While science and ecology might be the obvious garden subjects, a school or home garden can also provide an environment to support lessons in math, history, art, and social skills.
Science and nutrition: Nurturing plants from seed to harvest is exciting! Eating a tomato grown in your own garden is rewarding! Eating fruits and vegetables may contribute to the prevention of many diseases, however children often do not eat enough of these foods. Participating in gardening increases awareness of where healthy foods come from, resulting in increased consumption of fruits and vegetables during early childhood and adolescents.
Research shows that students participating in garden activities may reap many benefits, such as
- A willingness to taste new fruits and vegetables, especially among younger children
- An increase in overall fruit and vegetable intake
- An improvement in nutrition knowledge
Overall, children that gardened were more willing to eat nutritious food, try unfamiliar food, had a greater likelihood of cooking and gardening, and expressed a greater appreciation for other individuals and cultures.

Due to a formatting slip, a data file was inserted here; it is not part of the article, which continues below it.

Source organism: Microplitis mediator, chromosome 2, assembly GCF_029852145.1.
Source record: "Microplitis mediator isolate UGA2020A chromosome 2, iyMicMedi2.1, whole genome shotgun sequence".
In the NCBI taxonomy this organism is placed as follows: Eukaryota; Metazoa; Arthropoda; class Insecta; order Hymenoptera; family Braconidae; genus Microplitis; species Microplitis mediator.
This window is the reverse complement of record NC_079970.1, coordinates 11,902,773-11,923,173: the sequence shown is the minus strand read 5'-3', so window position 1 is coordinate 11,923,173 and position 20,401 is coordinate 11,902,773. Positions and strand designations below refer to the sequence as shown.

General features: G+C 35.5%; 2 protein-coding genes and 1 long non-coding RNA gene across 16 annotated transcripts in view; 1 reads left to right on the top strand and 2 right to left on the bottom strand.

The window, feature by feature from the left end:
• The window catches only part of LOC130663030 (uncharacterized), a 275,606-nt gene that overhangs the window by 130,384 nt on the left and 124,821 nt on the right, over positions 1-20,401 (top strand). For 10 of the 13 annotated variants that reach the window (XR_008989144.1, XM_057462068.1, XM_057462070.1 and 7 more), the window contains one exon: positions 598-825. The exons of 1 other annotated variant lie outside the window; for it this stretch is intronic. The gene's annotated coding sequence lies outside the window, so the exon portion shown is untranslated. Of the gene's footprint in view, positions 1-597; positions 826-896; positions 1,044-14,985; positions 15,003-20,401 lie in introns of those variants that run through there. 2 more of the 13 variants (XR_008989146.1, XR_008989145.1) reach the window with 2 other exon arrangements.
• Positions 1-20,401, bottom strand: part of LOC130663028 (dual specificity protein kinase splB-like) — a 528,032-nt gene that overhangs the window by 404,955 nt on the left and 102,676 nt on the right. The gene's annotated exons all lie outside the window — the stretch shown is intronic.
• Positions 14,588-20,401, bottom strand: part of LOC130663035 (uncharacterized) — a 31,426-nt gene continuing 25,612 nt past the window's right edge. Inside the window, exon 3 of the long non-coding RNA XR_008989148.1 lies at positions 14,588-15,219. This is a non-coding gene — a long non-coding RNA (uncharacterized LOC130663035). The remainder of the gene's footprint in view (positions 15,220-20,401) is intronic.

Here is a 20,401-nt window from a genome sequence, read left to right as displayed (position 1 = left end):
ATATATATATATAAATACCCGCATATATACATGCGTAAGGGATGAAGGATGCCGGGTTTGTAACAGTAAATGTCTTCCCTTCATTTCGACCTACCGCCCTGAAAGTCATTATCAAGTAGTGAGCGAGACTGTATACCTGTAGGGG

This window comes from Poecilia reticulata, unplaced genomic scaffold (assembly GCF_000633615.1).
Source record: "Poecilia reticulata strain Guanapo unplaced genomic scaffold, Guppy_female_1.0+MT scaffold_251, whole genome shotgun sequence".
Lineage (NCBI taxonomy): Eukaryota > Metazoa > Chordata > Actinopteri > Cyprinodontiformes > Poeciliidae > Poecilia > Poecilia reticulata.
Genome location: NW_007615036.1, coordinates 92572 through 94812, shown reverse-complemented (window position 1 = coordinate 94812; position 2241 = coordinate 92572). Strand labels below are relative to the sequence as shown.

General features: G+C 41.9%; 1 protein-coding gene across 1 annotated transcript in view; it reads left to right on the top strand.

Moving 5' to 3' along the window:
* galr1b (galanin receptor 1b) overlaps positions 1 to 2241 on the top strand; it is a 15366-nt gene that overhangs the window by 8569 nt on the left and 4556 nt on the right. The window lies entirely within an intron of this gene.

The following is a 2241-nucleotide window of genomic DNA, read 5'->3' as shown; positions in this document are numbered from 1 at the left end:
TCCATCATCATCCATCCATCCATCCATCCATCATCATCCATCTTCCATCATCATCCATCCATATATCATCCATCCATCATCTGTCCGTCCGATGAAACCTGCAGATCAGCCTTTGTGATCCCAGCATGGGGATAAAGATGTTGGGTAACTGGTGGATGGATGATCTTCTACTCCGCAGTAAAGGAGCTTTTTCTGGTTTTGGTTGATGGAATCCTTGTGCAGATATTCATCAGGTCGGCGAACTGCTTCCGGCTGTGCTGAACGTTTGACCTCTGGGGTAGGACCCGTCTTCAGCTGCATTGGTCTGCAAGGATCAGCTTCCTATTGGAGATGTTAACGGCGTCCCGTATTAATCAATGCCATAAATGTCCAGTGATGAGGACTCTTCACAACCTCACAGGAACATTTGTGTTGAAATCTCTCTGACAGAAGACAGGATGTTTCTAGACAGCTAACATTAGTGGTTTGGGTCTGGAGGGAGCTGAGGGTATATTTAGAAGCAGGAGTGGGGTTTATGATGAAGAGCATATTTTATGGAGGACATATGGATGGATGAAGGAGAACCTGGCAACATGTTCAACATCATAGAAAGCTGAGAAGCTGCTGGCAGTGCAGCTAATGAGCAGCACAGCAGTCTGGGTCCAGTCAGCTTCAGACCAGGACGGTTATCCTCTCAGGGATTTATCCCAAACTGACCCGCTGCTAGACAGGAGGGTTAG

Social skills: Additional benefits of gardening include the ability to improve life skills, including working with groups and self-understanding.
History: Children can discover the origins of gardening and design around the globe, from pre-historic forest making to agricultural and ornamental processes.
Art: Garden art nurtures creativity and imagination. Children can create their own planter boxes, paint a garden sign, or add character with small personal touches (colored glass, sea shells, etc).
Contributed by Leslie K. Kay-Getzinger, Regional Dietitian for Nutrition Management Services
Image by Dr. Willard’s